"The RCMP has worked diligently with all parties involved in hopes for a peaceful resolution," Constable Rogers-Marsh said. "Those efforts have not been successful. Tensions were rising, and serious criminal acts are being committed."

Story continues below advertisement

The arrests on Thursday were for various offences, including firearms infractions, uttering threats, intimidation, mischief, and refusing to abide by the court injunction. The police said at least one shot was fired, but not by them, and that the protesters were lobbing Molotov cocktails.

Rexton, N.B., near Elsipogtog, is just one of many places across Canada where indigenous people are demanding a say in resource exploration, extraction and transportation. Earlier this week, for instance, members of three British Columbia First Nations staged a protest against Kinder Morgan's Trans Mountain Pipeline Expansion Project.

Other First Nations erected roadblocks Thursday in support of the Elsipogtogs' fight, and rallies were organized for Ottawa, Halifax, Vancouver and other cities under the native protest banner of Idle No More.

Shawn Atleo, the National Chief of the Assembly of First Nations, wrote to Mr. Sock saying heavy-handed actions by the RCMP and the province are unacceptable.

"Today's actions and numerous arrests, including members of the Chief and Council, are a direct affront to your efforts at reaching a diplomatic solution," Mr. Atleo wrote. "Please know that we – and First Nations across the country – stand proudly in solidarity with you and your community."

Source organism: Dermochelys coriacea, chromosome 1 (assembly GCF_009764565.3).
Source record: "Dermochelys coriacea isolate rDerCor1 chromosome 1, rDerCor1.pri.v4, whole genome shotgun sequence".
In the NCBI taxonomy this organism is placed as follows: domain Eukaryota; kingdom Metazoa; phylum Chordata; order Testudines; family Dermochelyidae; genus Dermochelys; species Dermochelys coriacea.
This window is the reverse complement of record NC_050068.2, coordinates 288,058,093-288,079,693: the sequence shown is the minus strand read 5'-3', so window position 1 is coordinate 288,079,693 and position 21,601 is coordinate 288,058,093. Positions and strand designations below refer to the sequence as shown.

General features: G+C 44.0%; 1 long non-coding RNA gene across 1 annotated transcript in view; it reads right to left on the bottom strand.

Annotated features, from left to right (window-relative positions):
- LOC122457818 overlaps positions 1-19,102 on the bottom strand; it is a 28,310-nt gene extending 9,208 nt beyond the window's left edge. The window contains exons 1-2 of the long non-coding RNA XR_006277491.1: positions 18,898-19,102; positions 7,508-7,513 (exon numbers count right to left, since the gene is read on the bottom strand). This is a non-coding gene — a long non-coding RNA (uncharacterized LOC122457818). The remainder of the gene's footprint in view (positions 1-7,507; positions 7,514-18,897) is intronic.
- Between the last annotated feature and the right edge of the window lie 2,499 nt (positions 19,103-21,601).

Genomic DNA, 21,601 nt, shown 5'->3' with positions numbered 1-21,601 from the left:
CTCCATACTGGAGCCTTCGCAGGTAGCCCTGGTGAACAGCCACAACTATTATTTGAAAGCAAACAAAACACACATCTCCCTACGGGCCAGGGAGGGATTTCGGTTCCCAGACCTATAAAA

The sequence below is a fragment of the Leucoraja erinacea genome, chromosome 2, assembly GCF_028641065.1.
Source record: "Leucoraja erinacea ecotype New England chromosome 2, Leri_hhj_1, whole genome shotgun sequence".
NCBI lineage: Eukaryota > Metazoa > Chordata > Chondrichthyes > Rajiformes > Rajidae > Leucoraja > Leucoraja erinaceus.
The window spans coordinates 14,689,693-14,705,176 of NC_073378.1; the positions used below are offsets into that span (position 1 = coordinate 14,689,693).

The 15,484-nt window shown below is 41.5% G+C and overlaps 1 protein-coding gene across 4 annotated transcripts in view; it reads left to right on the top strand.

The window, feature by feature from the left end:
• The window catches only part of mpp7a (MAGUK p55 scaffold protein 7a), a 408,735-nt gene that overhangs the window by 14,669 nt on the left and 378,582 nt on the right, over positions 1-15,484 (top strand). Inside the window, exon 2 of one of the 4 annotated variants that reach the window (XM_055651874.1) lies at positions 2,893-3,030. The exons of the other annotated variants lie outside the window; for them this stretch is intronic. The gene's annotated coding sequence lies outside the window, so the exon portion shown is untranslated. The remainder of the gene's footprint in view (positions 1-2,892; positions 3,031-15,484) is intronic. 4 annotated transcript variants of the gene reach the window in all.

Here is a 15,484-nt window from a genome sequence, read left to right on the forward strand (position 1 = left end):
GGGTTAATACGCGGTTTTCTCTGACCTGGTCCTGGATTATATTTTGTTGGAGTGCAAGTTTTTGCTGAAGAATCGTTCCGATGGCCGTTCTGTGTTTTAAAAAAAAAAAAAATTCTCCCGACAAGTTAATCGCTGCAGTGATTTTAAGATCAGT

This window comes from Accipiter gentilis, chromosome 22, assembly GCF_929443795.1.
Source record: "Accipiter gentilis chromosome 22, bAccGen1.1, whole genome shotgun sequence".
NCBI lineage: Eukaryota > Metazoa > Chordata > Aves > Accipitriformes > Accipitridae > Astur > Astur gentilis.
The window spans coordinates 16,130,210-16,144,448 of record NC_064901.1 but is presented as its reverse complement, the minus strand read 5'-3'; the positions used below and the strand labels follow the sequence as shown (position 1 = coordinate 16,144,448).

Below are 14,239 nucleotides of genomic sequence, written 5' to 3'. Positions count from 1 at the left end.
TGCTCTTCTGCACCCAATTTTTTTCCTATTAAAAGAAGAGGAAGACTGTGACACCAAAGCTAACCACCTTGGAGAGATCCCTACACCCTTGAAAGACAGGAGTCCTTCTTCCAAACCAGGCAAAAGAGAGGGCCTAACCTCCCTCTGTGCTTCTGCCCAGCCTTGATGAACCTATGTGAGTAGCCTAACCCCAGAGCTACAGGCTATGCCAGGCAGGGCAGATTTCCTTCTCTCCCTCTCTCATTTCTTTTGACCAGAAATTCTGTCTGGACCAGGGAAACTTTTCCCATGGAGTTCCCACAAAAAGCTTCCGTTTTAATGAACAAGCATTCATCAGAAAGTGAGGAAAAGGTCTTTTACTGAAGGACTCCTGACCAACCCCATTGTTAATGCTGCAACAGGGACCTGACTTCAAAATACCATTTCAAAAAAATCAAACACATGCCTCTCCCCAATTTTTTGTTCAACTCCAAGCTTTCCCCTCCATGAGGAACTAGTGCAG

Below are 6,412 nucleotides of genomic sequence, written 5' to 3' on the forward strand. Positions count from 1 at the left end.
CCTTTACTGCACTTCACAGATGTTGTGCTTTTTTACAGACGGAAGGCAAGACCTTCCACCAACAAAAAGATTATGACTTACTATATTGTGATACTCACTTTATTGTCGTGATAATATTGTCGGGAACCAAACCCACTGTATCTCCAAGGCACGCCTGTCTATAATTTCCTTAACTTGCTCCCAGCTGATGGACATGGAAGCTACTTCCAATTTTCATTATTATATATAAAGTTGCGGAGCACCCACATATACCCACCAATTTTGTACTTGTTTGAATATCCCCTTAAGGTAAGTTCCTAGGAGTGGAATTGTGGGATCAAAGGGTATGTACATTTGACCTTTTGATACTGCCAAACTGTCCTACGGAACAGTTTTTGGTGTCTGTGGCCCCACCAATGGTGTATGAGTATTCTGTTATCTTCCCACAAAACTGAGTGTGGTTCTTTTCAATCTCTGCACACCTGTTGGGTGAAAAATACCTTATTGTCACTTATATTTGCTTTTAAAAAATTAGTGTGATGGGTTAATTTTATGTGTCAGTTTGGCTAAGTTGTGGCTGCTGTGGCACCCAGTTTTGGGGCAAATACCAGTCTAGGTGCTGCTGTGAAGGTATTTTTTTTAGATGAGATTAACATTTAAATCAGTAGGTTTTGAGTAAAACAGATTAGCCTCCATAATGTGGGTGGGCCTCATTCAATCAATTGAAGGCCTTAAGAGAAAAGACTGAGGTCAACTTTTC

Representatives of SWN Resources did not return calls from The Globe and Mail on Thursday. Nor did officials from the office of Mr. Alward. Mr. Alward met recently with the Mi''kmaq at Elsipogtog and agreed to set up a working group in an effort to resolve the tense situation.

Native leaders say it was the police who sparked the confrontation. They say police arrived with guns drawn and targeted elders with pepper spray. Ms. Levi-Peters said the police cars were set on fire after natives learned about the arrests.

"It's Oka all over again and it's sad because we said all we need is public consultation," she said, referring to a 1990 dispute between Mohawks and the government at Oka, Que., that turned deadly. "It is really very volatile."

With a file from The Canadian Press

Report an error Licensing Options
About the Authors
Parliamentary reporter

Gloria Galloway has been a journalist for almost 30 years. She worked at the Windsor Star, the Hamilton Spectator, the National Post, the Canadian Press and a number of small newspapers before being hired by The Globe and Mail as deputy national editor in 2001. Gloria returned to reporting two years later and joined the Ottawa bureau in 2004. More

Ontario politics reporter

Jane Taber is a reporter at Queen’s Park. After spending three years reporting from the Atlantic, she has returned to Ontario and back to writing about her passion, politics. She spent 25 years covering Parliament Hill for the Ottawa Citizen, the National Post and the Globe and Mail. More

Comments are closed

We have closed comments on this story for legal reasons. For more information on our commenting policies and how our community-based moderation works, please read our Community Guidelines and our Terms and Conditions.

Combined Shape Created with Sketch.

Globe Newsletters

Get a summary of news of the day

Combined Shape Created with Sketch.

Thank you!

You are now subscribed to the newsletter at

You can unsubscribe from this newsletter or Globe promotions at any time by clicking the link at the bottom of the newsletter, or by emailing us at privacy@globeandmail.com.